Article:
During the past century, our knowledge of the historical and literary background of the Bible has increased by a series of prodigious leaps, and it is now advancing with steadily increasing speed. My own thinking has fully participated in this rapid change, as may be seen by comparison of my several volumes of a general nature, from The Archaeology of Palestine and the Bible (1932) through From the Stone Age to Christianity (1940) to Yahweh and the Gods of Canaan (1968). This steady advance is the result of several factors:
1. A rapid increase in the number of serious archaeological expeditions from many different countries, including Japan. Museum space and volume of publication have kept pace with the field work.
2. An improvement of archaeological method that has been little short of phenomenal. This applies both to the analysis of superimposed layers of occupation (stratigraphy) and to classification and relative dating of objects found (typology).
3. Use of innumerable new techniques derived from the natural sciences, among them radiocarbon (carbon isotope 14) for dating.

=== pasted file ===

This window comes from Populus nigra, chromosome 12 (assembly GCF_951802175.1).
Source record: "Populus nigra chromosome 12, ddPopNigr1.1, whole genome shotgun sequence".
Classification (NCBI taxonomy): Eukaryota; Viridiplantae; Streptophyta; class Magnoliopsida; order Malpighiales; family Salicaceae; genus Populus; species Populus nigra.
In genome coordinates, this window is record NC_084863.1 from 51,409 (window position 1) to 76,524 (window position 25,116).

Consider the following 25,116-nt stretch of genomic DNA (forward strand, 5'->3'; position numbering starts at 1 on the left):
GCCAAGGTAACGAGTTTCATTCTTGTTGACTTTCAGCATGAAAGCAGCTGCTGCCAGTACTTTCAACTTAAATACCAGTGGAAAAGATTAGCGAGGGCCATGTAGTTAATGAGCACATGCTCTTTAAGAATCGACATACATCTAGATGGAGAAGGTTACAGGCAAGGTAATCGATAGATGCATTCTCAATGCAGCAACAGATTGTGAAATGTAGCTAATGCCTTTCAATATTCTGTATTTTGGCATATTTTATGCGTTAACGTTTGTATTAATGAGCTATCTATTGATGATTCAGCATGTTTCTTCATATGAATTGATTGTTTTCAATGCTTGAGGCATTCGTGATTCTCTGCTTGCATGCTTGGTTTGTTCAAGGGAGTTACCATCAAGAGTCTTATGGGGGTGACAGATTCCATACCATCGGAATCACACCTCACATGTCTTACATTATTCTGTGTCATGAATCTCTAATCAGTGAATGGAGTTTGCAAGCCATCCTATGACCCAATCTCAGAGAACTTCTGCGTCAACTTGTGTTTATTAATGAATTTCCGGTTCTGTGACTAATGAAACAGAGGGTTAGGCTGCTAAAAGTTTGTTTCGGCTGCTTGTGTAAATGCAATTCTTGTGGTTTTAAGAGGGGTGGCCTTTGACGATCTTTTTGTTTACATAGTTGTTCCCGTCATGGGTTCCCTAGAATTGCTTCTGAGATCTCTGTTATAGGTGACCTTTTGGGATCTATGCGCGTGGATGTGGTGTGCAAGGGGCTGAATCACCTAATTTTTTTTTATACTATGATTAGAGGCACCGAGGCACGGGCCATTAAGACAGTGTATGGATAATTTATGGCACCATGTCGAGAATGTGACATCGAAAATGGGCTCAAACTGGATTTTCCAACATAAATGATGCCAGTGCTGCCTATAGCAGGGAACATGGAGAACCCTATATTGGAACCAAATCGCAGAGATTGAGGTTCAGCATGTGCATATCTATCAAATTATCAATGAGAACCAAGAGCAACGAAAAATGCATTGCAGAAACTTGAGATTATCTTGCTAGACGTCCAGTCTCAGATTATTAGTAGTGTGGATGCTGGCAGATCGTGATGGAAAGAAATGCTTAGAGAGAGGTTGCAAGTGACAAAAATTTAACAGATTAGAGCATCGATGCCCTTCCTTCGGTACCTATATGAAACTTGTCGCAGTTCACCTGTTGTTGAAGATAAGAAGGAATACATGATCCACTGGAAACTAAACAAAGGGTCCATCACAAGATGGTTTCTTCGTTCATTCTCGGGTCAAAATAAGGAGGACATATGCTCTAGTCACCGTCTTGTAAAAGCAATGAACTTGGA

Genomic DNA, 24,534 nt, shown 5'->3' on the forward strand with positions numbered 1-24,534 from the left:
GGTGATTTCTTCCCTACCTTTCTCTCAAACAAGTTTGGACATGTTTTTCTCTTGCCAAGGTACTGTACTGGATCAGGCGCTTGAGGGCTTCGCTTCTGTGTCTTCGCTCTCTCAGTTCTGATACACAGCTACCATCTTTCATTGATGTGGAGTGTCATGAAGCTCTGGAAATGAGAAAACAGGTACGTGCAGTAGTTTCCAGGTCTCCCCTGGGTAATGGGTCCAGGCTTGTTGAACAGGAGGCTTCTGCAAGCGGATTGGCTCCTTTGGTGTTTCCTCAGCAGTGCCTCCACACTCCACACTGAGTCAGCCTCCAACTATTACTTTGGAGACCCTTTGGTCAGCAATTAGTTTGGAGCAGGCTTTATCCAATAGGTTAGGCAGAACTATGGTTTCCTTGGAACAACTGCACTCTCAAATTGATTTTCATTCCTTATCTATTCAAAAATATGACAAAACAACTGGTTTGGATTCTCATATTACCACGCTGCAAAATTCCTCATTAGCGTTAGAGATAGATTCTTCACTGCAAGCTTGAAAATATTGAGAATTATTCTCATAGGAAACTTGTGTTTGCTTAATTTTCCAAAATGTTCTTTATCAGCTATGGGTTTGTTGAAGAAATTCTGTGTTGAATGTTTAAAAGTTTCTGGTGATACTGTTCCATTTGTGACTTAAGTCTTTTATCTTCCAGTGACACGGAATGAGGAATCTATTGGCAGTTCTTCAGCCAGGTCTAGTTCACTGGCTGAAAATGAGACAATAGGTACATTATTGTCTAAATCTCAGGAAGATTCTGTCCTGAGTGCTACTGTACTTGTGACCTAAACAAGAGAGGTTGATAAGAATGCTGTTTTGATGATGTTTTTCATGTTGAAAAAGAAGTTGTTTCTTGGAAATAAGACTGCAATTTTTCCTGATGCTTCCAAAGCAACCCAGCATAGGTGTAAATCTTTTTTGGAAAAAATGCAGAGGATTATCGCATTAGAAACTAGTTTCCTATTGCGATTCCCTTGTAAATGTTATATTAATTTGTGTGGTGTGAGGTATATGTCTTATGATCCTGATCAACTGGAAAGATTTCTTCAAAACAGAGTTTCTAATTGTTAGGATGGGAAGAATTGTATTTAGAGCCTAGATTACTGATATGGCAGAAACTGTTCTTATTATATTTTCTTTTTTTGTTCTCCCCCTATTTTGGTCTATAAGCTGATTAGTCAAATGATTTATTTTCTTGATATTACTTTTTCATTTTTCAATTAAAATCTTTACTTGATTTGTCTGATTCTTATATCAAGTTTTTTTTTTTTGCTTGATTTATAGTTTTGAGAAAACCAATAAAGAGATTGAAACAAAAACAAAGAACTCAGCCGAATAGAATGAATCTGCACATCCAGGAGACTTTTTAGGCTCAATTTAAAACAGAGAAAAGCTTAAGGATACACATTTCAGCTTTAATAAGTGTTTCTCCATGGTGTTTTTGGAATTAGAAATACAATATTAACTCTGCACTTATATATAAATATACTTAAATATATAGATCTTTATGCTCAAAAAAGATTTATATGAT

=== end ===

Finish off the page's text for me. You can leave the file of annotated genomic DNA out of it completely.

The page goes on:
4. Decipherment and interpretation of the flood of new inscriptions and texts in many scripts and languages, many quite unknown until recent decades. The application of sound linguistic and philological method to well-preserved cuneiform tablets and Egyptian hieratic papyri makes it possible to publish them with speed and accuracy. A new script is deciphered quickly, if there are a few good clues or sufficient material to permit decoding. The number of cuneiform tablets from three millennia preserved under debris of occupation in Western Asia and Egypt seems to be practically unlimited, and new methods of baking and reproduction have reduced losses to ...1
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